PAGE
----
Prehistoric farming people discovered that if they mixed manure from their domesticated animals with straw and other organic waste, such as crop residues, the mixture would gradually change into a fertile soil-like material that was good for crops. Composting remained a basic activity of farming until the twentieth century, when various synthetic fertilizers were found to provide many of the nutrients occurring naturally in compost.
The steadily increasing population of the world has come to require large supplies of food. In order to increase productivity, farmers have come to depend on synthetic fertilizers made in factories from nonrenewable resources. However, regular use of these fertilizers does not improve the structure of the soil, and can, in fact, gradually harm the soil. Also, synthetic fertilizers are expensive, an important consideration to farmers in less developed countries.
It was in an underdeveloped country—India—that modern composting got its big start. Sir Albert Howard, a government agronomist, developed the socalled Indore method, named after a city in southern India. His method calls for three parts garden clippings to one part manure or kitchen waste arranged in layers and mixed periodically. Howard published his ideas on organic gardening in the 1940 book An Agricultural Testament.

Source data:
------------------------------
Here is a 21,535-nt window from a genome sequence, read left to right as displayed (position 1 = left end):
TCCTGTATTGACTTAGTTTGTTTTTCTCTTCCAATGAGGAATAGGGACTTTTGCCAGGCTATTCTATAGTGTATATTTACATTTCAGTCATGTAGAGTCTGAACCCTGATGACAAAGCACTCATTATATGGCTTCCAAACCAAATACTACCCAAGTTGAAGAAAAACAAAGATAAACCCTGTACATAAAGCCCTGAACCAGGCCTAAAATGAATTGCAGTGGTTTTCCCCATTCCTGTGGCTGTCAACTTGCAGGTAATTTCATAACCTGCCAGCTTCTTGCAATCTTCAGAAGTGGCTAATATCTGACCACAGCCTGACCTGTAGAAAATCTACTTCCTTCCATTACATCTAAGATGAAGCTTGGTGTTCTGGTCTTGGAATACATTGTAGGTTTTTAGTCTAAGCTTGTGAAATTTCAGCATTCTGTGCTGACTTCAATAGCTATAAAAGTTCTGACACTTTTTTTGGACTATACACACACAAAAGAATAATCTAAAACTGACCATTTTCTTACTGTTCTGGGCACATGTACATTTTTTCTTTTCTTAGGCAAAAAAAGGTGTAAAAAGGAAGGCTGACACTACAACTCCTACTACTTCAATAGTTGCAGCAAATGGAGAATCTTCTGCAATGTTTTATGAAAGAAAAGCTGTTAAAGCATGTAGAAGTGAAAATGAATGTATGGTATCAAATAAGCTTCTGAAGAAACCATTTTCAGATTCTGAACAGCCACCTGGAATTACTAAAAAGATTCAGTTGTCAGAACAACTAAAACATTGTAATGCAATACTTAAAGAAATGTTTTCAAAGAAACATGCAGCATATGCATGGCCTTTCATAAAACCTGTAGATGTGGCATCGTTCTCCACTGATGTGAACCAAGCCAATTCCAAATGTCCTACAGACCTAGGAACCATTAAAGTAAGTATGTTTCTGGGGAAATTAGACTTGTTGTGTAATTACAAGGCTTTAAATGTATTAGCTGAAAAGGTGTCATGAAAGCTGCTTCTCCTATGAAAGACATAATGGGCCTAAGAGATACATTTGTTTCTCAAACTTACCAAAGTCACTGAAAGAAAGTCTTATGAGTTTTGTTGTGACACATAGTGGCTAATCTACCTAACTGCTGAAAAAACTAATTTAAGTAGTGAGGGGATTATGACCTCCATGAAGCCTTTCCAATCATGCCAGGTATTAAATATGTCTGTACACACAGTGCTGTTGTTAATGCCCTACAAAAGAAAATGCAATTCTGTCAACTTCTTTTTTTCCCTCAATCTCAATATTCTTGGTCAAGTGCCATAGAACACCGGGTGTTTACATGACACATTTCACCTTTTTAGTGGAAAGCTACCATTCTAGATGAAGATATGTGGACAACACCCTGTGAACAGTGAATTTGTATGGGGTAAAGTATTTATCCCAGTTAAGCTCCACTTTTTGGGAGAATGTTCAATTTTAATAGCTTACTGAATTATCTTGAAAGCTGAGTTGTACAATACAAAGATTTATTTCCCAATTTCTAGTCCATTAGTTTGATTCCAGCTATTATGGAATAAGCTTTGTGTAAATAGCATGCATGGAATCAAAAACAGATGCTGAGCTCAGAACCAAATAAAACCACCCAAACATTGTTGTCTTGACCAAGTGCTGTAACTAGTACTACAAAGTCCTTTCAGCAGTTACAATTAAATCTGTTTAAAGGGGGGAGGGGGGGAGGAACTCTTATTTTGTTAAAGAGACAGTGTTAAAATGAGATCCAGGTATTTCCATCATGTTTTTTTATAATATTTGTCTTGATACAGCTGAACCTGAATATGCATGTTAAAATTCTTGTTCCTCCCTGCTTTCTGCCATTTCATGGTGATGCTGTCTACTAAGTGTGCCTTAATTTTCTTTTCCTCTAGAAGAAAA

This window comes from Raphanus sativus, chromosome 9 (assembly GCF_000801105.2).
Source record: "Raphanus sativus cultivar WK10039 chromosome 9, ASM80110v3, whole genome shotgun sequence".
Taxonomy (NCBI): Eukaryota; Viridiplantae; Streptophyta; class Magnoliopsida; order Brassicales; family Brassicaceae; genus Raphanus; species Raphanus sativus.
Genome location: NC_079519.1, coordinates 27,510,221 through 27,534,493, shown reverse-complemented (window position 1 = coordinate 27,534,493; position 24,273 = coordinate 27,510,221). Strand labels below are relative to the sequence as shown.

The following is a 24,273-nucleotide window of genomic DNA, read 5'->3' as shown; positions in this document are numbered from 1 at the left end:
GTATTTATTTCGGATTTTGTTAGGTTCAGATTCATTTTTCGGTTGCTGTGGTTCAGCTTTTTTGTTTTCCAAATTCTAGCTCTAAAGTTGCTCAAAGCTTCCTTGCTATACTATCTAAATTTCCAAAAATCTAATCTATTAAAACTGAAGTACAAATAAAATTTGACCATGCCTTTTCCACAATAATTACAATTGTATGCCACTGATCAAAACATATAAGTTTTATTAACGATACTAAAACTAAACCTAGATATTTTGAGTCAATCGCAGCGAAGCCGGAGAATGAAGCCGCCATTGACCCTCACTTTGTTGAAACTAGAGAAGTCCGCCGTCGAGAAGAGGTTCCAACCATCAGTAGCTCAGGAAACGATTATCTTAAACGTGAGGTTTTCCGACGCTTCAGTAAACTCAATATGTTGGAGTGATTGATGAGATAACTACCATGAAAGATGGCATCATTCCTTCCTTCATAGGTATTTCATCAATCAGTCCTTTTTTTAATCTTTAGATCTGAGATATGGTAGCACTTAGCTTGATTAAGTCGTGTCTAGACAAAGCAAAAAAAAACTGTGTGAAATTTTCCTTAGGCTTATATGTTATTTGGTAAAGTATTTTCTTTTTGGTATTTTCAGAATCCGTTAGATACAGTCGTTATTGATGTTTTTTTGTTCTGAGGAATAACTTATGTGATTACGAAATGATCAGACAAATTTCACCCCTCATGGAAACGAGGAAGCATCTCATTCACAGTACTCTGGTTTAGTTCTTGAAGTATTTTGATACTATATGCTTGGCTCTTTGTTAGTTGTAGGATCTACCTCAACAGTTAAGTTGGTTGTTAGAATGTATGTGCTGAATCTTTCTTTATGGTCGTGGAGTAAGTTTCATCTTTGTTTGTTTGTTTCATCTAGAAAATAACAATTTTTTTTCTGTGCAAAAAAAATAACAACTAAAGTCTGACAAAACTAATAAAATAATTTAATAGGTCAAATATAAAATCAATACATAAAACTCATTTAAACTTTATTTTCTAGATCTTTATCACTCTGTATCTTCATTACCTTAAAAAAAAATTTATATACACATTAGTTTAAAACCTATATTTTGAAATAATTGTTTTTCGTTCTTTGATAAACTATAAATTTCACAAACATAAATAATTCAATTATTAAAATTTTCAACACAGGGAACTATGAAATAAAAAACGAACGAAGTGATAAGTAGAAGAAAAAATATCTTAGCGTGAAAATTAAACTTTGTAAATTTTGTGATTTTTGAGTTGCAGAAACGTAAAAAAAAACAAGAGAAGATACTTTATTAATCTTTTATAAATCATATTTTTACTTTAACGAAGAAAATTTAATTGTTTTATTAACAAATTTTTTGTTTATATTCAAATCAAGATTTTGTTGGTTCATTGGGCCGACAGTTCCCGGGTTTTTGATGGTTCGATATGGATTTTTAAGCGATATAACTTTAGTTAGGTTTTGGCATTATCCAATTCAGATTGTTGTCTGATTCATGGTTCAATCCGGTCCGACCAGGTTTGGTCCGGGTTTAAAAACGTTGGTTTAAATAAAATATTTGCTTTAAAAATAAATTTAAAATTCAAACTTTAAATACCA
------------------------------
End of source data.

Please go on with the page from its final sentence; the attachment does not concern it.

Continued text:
The first articulate advocate of Howard's method in the United States was J.I. Rodale (1898-1971), founder of Organic Gardening magazine. These two men made composting popular with gardeners who prefer not to use synthetic fertilizers.
People are attracted to composting for a variety of reasons. Many wish to improve their soil or help the environment. Compost mixed with soil makes it darker, allowing it to warm up faster in the spring. Compost adds numerous naturally occurring nutrients to the soil. It improves soil quality by making the structure granular, so that oxygen is retained between the granules. In addition, compost holds moisture. This is good for plants, of course, but it is also good for the environment because it produces a soil into which rain easily soaks. When water cannot soak directly into soil, it runs across the surface, carrying away soil granules and thus eroding the soil. In addition, the use of compost limits the use of natural gas, petrochemicals, and other nonrenewable resources that are used in making synthetic fertilizers. Composting also recycles organic materials that might otherwise be sent to landfills.
Despite its many benefits, making and using compost does have its disadvantages. Composting releases methane, a greenhouse gas which traps solar heat in the earth's atmosphere and may contribute to global warming. The kitchen wastes and warmth of compost heaps may attract pests such mice, rats, and raccoons.